VOL. 8 July ISSUE YEAR 2007

Off the Beaten Track

in Vol. 8 - July Issue - Year 2007
Saving The Republic

The many tourists who flock to admire Saint Mark's Square can be forgiven for not noticing a plaque in relief which looks down from a wall on one of the narrow streets just off the square. The plaque depicts the astonished face of a woman at the moment in which a heavy object is falling from her hands. The event which triggered her surprise and which would have such a profound effect on her life is also one of the most interesting chapters in the thousand-year history of the Republic of Venice. This is what happened on a rainy June morning in the year 1310......

Lucia Rossi had been doing domestic chores ever since she learned to walk, at first in her parents' home together with her numerous siblings, then while raising a family of her own and now, in her ripe age, as she looked after her sons, daughters and grandchildren. She had never learned to read or write, but her sons had found good jobs at the Arsenale, where Venice built and maintained its mighty fleet, while her daughters had married honest and hardworking artisans. She could look back with pride upon the lifetime of sacrifices which she and her husband had had to endure.

Today, as she had done every day for longer than she could remember, Lucia Rossi was up at dawn, scurrying from one corner to the other, sorting through meats and vegetables, measuring out just the right quantity of spices, chopping, slicing and blending while the rest of her family slept in the next room. This was the time of day she enjoyed most, when she had the kitchen all to herself and she could collect her thoughts. Her movements were quick and precise. With a stone mortar firmly tucked in the crook of her left arm, she ground some herbs with the pestle, while an occasional rumble of distant thunder kept her company.

But this morning something was amiss. The distant thunder was sounding less like thunder and more like something else. But what? It sounded almost like footsteps, many footsteps. Heavy, determined footsteps, getting closer and closer. Lucia glided over to the window and peered down at the street two stories below. She caught her breath as she saw a group of men moving towards the Palazzo Ducale, the center of power of the Republic. As she leaned out for a better look, she gasped when she noticed that the entire group, thirty or forty strong, was heavily armed. What she was witnessing was an attempt to overthrow the government and seize power, according to a plan which had been meticulously studied for months. On that rainy morning, the conspirators went into action, one group passing through the Mercerie under Lucia's window, another converging on the Piazza from the west, while yet another group was to arrive by boat from the mainland. They were soon to learn the mysterious ways in which fate shows her will, for the mortar slipped from Lucia's grasp and struck the group's flag-bearer on the head. Seeing their flag and their companion fall to the ground, the men thought they were under attack and went into a panic, with some retreating while others attempted to push forward. The commotion was loud enough to attract the attention of the palace guards, who promptly sounded the alarm and quickly overpowered the attackers.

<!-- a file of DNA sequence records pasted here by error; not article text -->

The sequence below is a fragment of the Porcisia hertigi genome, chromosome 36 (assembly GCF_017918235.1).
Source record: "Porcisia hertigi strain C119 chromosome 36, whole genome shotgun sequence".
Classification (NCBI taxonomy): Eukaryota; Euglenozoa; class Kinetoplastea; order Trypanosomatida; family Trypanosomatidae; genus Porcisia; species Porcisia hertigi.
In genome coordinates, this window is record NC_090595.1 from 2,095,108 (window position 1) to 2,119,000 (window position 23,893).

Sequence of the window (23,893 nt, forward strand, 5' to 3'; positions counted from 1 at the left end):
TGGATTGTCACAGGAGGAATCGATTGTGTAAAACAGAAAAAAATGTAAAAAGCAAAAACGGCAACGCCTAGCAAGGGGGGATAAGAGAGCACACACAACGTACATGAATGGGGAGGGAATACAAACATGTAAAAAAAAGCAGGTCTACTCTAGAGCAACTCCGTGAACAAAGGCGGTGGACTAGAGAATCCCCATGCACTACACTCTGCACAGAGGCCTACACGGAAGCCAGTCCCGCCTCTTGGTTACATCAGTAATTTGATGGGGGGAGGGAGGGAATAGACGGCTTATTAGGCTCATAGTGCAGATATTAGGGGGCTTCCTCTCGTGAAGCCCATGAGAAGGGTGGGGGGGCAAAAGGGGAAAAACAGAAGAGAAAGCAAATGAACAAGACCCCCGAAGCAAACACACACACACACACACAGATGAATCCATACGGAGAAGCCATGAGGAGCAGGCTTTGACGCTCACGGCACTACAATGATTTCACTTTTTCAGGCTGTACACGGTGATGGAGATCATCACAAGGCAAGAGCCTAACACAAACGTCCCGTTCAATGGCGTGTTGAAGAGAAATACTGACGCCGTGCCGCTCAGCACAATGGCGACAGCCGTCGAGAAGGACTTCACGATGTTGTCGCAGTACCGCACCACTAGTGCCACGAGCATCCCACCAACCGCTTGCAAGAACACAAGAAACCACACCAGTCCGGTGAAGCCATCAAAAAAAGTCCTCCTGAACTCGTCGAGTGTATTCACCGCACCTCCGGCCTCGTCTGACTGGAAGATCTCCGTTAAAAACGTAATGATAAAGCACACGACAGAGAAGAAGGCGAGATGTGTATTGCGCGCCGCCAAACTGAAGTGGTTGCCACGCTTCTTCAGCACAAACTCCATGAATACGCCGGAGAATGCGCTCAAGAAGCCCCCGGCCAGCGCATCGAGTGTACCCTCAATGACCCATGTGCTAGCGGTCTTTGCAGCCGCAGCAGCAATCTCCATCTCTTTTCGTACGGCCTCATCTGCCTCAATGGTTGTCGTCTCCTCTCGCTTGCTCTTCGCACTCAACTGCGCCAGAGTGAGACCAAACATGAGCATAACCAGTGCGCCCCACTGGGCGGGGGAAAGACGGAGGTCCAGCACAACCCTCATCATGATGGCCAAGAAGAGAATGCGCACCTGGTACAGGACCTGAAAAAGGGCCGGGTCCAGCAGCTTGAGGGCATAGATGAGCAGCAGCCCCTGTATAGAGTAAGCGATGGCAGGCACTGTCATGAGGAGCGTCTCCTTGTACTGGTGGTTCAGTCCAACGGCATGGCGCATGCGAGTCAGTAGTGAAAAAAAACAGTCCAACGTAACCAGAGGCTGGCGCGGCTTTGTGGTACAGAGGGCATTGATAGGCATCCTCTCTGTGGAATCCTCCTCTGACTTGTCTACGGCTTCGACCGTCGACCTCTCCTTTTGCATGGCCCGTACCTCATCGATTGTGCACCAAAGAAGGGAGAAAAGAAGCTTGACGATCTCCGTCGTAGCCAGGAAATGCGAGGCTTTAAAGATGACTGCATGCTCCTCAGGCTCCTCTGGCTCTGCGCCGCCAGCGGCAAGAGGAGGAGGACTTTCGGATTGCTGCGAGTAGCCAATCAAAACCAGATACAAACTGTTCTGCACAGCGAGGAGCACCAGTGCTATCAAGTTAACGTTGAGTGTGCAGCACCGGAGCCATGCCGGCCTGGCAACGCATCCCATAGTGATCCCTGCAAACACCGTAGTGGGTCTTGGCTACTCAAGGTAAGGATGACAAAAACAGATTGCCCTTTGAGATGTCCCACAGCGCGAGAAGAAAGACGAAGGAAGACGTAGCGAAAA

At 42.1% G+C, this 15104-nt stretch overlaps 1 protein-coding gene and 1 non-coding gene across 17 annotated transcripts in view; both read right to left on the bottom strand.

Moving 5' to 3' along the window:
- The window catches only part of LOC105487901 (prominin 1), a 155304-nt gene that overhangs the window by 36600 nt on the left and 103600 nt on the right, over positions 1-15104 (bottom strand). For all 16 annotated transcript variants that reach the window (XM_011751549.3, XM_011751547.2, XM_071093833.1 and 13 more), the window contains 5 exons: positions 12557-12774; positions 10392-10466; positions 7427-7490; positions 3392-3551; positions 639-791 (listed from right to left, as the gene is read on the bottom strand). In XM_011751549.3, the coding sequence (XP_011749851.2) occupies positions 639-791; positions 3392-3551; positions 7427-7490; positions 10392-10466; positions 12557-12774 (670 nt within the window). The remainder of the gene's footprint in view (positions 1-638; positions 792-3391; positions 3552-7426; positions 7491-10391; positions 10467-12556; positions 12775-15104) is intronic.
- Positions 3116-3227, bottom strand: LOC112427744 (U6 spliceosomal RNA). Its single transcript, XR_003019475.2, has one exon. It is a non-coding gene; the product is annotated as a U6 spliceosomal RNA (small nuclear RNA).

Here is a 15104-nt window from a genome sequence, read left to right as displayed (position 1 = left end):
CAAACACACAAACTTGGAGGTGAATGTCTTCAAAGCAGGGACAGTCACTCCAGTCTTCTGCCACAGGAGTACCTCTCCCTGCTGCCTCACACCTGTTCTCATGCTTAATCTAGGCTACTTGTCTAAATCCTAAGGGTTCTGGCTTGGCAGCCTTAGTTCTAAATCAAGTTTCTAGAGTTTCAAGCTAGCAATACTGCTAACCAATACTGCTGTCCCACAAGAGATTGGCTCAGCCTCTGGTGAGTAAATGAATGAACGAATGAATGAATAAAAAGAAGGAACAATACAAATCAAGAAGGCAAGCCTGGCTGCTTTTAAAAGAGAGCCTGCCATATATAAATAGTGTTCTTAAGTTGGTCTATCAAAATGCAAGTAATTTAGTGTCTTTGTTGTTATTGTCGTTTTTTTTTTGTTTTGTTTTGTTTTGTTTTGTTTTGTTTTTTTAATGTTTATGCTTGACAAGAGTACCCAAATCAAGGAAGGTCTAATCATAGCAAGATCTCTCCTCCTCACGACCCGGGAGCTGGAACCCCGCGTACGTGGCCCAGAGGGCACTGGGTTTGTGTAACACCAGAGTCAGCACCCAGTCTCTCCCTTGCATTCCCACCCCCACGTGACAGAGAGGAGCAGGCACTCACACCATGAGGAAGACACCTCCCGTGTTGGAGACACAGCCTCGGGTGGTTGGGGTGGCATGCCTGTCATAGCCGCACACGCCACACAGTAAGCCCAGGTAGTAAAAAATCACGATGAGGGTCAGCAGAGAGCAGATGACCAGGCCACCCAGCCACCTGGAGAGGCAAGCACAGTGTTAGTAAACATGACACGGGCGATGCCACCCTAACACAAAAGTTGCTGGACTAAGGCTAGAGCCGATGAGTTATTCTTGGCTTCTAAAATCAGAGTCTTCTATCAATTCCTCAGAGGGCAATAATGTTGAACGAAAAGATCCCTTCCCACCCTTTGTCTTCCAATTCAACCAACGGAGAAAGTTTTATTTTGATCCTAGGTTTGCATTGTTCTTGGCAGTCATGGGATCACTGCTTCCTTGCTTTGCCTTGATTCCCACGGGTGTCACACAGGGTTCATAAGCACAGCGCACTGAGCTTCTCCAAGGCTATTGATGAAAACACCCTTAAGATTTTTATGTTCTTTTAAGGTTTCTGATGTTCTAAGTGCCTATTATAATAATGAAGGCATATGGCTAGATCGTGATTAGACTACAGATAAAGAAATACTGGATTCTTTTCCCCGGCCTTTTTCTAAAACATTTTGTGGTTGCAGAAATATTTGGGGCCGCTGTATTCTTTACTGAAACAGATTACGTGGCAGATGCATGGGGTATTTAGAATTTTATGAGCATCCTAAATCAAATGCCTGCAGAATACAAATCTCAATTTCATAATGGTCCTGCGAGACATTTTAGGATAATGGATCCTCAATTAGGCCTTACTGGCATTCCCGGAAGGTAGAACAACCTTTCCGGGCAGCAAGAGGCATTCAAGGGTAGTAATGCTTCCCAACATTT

Several days later, when the last of the conspirators had been rounded up, Lucia Rossi was summoned to the Palace, where the Senate asked what it could do to show its gratitude. She made two requests. The first was that she be allowed to fly the flag of the Republic from that fateful window on the anniversary of the successful conclusion of this dramatic event. The second was that the rent of her apartment, which belonged to the state, never be increased for as long as her family and her descendants continued to live there. Both requests were immediately granted. Court records show that Nicolò Rossi, one of Lucia's descendants, won an appeal against a rent increase over a century and a half later, in 1468. As for the flag, it was proudly displayed from Lucia's kitchen window every year up to the fall of the Republic in 1797. The last of these banners is now kept in the Correr Museum, just around the corner from where Lucia lived. For almost five centuries and up to the end, Venice kept its word.

By Giovanni Gregorat, Contributing Editor MFN & Sales Manager, Pometon Abrasives

Author: Giovanni Gregorat